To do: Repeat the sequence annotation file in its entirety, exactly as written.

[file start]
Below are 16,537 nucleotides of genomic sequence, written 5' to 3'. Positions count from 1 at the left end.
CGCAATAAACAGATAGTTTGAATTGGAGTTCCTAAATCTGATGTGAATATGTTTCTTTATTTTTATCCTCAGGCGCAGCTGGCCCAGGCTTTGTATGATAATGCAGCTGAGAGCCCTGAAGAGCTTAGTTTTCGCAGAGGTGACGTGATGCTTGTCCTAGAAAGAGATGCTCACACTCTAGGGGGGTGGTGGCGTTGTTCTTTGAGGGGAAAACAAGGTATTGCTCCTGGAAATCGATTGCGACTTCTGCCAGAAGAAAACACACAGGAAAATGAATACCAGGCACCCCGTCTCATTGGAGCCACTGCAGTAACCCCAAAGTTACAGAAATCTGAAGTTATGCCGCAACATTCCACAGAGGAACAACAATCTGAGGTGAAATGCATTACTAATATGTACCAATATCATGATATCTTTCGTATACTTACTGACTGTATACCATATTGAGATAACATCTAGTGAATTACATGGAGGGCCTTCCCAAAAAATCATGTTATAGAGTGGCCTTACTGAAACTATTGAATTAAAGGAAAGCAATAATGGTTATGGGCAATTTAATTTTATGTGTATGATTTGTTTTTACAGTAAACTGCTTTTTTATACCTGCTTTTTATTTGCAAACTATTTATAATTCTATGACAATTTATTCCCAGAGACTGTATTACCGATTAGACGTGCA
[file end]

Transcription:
Below are 16,537 nucleotides of genomic sequence, written 5' to 3'. Positions count from 1 at the left end.
CGCAATAAACAGATAGTTTGAATTGGAGTTCCTAAATCTGATGTGAATATGTTTCTTTATTTTTATCCTCAGGCGCAGCTGGCCCAGGCTTTGTATGATAATGCAGCTGAGAGCCCTGAAGAGCTTAGTTTTCGCAGAGGTGACGTGATGCTTGTCCTAGAAAGAGATGCTCACACTCTAGGGGGGTGGTGGCGTTGTTCTTTGAGGGGAAAACAAGGTATTGCTCCTGGAAATCGATTGCGACTTCTGCCAGAAGAAAACACACAGGAAAATGAATACCAGGCACCCCGTCTCATTGGAGCCACTGCAGTAACCCCAAAGTTACAGAAATCTGAAGTTATGCCGCAACATTCCACAGAGGAACAACAATCTGAGGTGAAATGCATTACTAATATGTACCAATATCATGATATCTTTCGTATACTTACTGACTGTATACCATATTGAGATAACATCTAGTGAATTACATGGAGGGCCTTCCCAAAAAATCATGTTATAGAGTGGCCTTACTGAAACTATTGAATTAAAGGAAAGCAATAATGGTTATGGGCAATTTAATTTTATGTGTATGATTTGTTTTTACAGTAAACTGCTTTTTTATACCTGCTTTTTATTTGCAAACTATTTATAATTCTATGACAATTTATTCCCAGAGACTGTATTACCGATTAGACGTGCA